Resiliency: The Crystal Ball of Risk Mitigation

At nearly 110 pages long, Seattle’s Hazard Mitigation Plan is insufficient. It identifies all predictable major hazards, highlights risk, and provides plans for response and mitigation. It’s been approved by FEMA, and has been updated and improved many times. But it doesn’t prepare us for an unpredictable future.

Formed as part of President Carter’s 1973 Reorganization Plan, the Federal Emergency Management Agency (FEMA) provides disaster relief and risk mitigation assistance to qualified recipients. Specifically, a FEMA-approved Hazard Mitigation Plan is a prerequisite to receive federal dollars for risk mitigation projects and certain non-emergency disaster assistance. For this reason, nearly every significant settlement across the US maintains some semblance of a Hazard Mitigation Plan. However, these plans address risk – not resilience.

History has often shown the perils of addressing only singular risk. In 1953, a massive wind storm on the North Sea combined forces with a full moon to overpower dikes along the Rhine delta and swamp the entirety of Zeeland, swallowing up homes, schools, and hospitals, and claiming more than 1800 lives. Soon afterwards, construction of the Delta Works – a massive series of dams, sluices, locks, dykes, levees, and storm surge barriers –  was begun to ensure no such tragedy would ever happen again. The unprecedented project effectively shortens the Dutch coastline and was regarded by the American Society of Civil Engineers as one of “Seven Wonders of the Modern World.” However, as evidenced by the French Maginot Line at the start of World War Two, risk is not unidimensional. In 1993 and 1995, above-average snowfall in the Alps met heavy rainfall in the lowland and the Rhine River overflowed: Zeeland flooded once again, leading to the evacuation of 250,000 people and hundreds of millions of dollars in damages. The Dutch had taken measures to protect themselves from the sea, only to be “attacked” by behind.


Where risk mitigation requires straightforward, specific cause-and-effect response, resilience is much more involved. Had the storm of 1953 occurred again in the 1990’s, Zeeland would have escaped unscathed. But the Delta Works were designed for protection from the sea – planners failed to consider the effects of alternate hazards. To be truly resilient is to maintain status quo despite changing factors. Resiliency focuses not on specific hazards but upon safeguarding assets, requiring a flexible response to variable risk. This is where our current hazard mitigation plans fall short.

For decades, Hazard Mitigation Plans have adhered almost exclusively to a vulnerability-based approach:

  • Identify hazards
  • Quantify resultant risk
  • Plan response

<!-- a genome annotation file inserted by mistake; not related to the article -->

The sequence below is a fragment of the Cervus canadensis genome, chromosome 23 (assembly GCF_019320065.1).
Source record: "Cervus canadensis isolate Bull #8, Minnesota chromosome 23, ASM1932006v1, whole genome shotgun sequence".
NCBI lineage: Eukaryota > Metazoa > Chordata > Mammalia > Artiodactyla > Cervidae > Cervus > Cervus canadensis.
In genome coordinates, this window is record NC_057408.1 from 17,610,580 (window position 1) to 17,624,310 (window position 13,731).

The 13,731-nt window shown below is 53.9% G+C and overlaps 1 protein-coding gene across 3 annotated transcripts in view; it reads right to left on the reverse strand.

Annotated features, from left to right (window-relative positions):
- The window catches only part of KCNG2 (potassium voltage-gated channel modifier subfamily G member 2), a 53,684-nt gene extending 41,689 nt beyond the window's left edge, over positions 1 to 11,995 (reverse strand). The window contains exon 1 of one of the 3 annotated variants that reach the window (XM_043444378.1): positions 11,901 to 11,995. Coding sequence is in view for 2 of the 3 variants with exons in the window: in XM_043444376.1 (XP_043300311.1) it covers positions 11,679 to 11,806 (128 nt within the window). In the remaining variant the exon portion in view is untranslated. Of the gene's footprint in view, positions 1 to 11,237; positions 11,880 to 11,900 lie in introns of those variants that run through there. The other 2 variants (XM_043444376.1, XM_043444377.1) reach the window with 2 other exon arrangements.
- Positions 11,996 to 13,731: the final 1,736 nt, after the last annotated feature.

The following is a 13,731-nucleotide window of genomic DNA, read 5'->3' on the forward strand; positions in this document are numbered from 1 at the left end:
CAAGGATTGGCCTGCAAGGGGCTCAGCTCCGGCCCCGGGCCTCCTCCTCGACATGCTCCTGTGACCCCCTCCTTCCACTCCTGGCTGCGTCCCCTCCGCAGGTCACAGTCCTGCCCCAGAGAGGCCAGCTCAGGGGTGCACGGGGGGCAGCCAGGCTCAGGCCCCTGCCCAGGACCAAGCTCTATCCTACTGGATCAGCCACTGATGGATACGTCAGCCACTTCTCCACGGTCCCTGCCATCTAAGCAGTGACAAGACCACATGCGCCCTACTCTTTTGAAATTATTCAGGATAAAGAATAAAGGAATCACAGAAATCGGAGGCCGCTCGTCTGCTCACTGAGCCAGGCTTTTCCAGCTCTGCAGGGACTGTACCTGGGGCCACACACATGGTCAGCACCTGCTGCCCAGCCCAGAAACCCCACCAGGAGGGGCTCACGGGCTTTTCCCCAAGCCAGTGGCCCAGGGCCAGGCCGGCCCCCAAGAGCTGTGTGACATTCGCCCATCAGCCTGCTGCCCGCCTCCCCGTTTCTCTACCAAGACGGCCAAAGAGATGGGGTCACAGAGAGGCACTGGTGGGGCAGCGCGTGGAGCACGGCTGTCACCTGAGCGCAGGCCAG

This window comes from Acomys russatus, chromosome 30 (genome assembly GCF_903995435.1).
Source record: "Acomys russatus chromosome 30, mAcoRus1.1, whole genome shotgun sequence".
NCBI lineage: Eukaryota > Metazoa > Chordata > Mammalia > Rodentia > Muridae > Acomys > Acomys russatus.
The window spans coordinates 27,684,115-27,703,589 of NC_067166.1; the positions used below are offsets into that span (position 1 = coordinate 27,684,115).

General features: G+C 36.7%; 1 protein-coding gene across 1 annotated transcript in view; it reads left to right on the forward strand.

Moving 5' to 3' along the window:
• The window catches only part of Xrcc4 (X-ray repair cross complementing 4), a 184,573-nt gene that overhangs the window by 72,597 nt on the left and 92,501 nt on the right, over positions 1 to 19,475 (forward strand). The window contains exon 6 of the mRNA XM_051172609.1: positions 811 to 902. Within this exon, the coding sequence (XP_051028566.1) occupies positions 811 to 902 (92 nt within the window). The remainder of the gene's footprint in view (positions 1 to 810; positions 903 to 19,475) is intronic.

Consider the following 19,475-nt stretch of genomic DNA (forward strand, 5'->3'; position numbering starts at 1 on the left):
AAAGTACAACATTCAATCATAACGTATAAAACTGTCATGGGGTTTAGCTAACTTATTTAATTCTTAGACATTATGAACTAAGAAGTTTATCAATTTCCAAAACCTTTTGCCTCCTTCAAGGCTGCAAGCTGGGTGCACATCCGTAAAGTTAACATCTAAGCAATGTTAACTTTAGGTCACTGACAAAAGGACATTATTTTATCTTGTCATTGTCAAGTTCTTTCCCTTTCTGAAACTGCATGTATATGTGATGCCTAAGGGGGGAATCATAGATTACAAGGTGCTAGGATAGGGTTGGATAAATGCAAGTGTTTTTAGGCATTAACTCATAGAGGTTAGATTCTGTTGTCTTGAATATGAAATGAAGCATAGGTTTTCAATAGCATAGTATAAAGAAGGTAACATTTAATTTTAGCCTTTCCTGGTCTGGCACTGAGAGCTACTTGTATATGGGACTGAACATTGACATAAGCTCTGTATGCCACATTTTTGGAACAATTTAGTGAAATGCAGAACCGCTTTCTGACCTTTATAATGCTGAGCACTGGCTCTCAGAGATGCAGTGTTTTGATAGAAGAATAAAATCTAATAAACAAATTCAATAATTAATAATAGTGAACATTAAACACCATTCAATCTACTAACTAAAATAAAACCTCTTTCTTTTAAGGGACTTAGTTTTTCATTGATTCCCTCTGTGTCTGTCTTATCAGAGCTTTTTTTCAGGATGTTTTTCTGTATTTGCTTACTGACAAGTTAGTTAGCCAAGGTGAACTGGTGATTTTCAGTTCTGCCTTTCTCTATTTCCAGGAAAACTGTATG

• Mitigate, where possible

This approach is highly effective against each hazard, provided that the event occurs in the manner anticipated. However, preparation and response is highly hazard-specific – which certainly wouldn’t be an issue if we had the foresight and resources to identify and plan for every possible hazard…

In recent years, community planning and disaster response specialists have developed an alternate approach to hazard mitigation planning: one based upon assets. Such an approach begins with the products and services crucial to daily life – take medical care, for example. Where traditional vulnerability-based analysis would identify a hazard and assign quantifiable risk to our medical care system, the primary goal of this asset-based approach is to find other ways to meet the needs of that asset in the face of changing conditions. In other words, how can we continue to offer medical care despite unavailability of certain resources (clinics, power sources, etc.)? The same thought process can be applied to nearly every asset, from communications networks to centers of community and worship, and prepares us to meet the needs of each of these assets in the face of changing conditions. This is textbook resiliency.

By requiring planners to consider key assets in addition to risks, communities are prepared to face a wider array of hazards: identifying and planning to maintain key assets increases a community resilience against even unforeseeable events. Certainly, this asset-based approach is intended to supplement – not replace – our current vulnerability-based plans. In doing so, we will be better prepared to face a wider array of hazards and find additional value in our existing infrastructure. It would be relatively straightforward for FEMA to leverage this requirement upon Hazard Mitigation Plans…time and money well spent.


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